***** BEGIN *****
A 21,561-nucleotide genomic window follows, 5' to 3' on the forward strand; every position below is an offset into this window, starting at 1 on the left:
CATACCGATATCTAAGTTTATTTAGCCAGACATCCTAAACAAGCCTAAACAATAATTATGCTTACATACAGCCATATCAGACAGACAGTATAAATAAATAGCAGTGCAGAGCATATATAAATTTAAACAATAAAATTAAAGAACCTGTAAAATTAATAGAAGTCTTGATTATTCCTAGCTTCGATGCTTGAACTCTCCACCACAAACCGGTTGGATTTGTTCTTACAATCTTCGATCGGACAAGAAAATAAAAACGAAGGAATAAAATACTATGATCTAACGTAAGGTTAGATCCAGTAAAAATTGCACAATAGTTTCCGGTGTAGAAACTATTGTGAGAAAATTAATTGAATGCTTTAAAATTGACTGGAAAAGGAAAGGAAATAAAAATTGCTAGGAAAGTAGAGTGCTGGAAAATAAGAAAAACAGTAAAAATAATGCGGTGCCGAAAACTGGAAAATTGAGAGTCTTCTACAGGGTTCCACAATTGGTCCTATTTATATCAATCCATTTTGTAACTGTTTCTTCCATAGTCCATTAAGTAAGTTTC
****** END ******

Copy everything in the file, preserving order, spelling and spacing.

A 21,561-nucleotide genomic window follows, 5' to 3' on the forward strand; every position below is an offset into this window, starting at 1 on the left:
CATACCGATATCTAAGTTTATTTAGCCAGACATCCTAAACAAGCCTAAACAATAATTATGCTTACATACAGCCATATCAGACAGACAGTATAAATAAATAGCAGTGCAGAGCATATATAAATTTAAACAATAAAATTAAAGAACCTGTAAAATTAATAGAAGTCTTGATTATTCCTAGCTTCGATGCTTGAACTCTCCACCACAAACCGGTTGGATTTGTTCTTACAATCTTCGATCGGACAAGAAAATAAAAACGAAGGAATAAAATACTATGATCTAACGTAAGGTTAGATCCAGTAAAAATTGCACAATAGTTTCCGGTGTAGAAACTATTGTGAGAAAATTAATTGAATGCTTTAAAATTGACTGGAAAAGGAAAGGAAATAAAAATTGCTAGGAAAGTAGAGTGCTGGAAAATAAGAAAAACAGTAAAAATAATGCGGTGCCGAAAACTGGAAAATTGAGAGTCTTCTACAGGGTTCCACAATTGGTCCTATTTATATCAATCCATTTTGTAACTGTTTCTTCCATAGTCCATTAAGTAAGTTTC